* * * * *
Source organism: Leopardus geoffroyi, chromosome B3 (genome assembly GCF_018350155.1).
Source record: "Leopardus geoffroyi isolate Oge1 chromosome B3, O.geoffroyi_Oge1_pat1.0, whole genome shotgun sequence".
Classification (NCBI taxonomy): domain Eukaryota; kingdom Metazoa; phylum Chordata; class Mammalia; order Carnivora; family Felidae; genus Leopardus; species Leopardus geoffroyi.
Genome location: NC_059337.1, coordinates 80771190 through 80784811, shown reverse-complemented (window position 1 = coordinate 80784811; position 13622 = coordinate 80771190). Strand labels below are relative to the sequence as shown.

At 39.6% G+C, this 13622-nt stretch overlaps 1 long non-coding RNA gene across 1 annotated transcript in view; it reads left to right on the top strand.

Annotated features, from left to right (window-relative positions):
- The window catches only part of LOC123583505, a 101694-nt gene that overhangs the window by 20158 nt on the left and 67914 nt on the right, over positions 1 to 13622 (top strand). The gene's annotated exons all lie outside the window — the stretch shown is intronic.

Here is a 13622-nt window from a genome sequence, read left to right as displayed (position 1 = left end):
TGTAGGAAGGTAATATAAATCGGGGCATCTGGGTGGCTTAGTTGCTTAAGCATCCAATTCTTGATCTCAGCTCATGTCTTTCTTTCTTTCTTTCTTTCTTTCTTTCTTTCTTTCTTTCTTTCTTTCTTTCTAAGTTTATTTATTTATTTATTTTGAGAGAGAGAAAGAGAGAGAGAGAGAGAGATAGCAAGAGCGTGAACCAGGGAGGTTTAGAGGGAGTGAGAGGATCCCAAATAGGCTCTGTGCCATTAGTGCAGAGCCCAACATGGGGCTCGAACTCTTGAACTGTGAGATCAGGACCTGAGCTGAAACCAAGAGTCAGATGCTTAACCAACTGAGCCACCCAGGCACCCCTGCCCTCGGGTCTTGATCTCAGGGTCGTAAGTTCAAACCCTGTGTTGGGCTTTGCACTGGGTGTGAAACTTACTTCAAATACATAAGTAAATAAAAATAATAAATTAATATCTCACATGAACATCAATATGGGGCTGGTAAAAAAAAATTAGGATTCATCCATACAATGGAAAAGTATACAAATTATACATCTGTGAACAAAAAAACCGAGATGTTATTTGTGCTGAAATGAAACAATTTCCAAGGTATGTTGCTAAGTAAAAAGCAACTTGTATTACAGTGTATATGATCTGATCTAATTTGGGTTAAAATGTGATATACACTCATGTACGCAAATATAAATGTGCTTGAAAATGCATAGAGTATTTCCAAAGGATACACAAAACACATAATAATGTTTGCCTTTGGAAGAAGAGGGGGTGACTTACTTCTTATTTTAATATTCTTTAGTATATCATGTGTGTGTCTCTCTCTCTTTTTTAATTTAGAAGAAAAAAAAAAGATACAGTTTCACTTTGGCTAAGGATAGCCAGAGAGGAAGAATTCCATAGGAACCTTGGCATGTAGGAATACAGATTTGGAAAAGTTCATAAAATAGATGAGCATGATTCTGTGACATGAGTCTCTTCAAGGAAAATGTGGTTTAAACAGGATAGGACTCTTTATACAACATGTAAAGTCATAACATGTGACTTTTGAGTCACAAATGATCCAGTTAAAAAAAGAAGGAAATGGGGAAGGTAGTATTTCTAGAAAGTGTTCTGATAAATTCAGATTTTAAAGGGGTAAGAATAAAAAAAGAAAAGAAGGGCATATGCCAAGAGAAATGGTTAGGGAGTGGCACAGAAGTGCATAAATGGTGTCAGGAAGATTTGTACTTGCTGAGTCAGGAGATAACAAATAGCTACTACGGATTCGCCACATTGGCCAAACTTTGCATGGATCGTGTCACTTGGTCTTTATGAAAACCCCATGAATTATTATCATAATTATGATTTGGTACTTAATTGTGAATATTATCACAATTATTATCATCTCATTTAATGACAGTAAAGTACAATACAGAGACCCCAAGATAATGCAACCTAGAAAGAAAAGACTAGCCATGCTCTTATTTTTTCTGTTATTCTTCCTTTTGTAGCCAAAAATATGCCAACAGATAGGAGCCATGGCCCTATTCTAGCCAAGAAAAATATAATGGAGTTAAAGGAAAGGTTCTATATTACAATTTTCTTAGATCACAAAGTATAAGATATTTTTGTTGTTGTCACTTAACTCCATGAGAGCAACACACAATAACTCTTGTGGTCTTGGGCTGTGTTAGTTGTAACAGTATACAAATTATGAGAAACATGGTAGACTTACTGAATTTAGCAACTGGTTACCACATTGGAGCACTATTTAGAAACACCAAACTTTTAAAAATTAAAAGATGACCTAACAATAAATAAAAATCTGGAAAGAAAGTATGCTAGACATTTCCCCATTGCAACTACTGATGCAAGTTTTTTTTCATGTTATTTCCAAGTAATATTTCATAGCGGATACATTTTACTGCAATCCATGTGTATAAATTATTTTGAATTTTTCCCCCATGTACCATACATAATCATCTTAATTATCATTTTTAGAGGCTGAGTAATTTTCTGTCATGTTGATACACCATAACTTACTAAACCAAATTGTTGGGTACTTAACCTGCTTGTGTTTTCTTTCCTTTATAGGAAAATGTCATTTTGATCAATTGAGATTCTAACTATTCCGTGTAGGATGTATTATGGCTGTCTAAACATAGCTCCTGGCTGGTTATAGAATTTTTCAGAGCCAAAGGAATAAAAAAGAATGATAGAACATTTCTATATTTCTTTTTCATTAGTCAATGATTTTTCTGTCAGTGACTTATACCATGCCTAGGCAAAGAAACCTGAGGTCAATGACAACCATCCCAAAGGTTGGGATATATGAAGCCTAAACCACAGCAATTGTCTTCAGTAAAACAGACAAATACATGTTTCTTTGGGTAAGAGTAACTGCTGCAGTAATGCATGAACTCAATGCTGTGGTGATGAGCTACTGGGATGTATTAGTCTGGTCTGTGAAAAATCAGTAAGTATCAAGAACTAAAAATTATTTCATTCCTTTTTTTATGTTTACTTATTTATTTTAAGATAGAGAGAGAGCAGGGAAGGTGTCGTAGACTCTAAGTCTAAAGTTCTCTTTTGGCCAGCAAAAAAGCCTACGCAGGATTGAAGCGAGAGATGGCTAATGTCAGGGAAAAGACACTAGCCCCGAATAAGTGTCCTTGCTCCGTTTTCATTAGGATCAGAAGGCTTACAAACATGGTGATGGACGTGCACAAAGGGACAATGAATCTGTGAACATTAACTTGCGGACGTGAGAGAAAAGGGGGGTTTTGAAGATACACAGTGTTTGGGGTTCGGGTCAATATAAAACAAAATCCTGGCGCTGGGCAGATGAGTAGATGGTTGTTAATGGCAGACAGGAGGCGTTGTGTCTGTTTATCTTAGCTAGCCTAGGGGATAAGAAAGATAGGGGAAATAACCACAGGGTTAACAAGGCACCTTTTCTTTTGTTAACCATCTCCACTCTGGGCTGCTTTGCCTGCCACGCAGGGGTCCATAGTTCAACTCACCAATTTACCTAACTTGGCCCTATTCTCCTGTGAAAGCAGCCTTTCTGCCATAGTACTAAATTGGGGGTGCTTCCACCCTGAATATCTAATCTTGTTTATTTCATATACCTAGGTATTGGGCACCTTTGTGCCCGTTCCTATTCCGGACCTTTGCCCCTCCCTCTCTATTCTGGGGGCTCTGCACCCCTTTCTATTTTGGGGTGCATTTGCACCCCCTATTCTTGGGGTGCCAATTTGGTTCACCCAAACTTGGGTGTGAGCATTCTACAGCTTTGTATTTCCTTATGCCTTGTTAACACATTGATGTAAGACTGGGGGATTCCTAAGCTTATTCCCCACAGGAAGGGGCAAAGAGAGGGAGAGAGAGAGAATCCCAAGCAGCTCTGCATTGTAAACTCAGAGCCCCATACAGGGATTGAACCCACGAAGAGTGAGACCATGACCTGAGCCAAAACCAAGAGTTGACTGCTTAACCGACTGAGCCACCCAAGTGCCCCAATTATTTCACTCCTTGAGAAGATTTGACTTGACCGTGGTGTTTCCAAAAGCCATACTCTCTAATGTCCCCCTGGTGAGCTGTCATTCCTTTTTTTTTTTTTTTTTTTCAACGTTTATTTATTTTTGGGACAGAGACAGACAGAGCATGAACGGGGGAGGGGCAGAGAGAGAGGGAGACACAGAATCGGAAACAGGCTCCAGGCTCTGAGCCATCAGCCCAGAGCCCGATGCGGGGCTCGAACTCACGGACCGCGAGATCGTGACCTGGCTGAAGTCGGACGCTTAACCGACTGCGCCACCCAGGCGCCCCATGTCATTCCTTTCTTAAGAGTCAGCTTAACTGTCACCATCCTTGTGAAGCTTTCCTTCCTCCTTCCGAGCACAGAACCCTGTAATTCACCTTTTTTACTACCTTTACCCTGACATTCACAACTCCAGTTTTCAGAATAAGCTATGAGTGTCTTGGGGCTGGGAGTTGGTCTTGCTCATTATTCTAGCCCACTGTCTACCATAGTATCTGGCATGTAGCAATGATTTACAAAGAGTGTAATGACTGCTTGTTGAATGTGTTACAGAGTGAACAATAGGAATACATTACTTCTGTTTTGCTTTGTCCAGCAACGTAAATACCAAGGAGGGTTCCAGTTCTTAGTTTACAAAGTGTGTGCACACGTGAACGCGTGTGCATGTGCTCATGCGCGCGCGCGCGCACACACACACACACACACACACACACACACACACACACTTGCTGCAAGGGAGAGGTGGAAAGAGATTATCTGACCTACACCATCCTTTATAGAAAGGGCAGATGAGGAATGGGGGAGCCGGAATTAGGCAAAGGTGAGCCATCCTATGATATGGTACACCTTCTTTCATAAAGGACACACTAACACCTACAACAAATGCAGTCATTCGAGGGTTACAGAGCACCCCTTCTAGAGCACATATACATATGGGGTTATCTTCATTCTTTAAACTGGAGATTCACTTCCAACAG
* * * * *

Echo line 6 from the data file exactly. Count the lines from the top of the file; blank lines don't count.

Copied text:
Annotated features, from left to right (window-relative positions):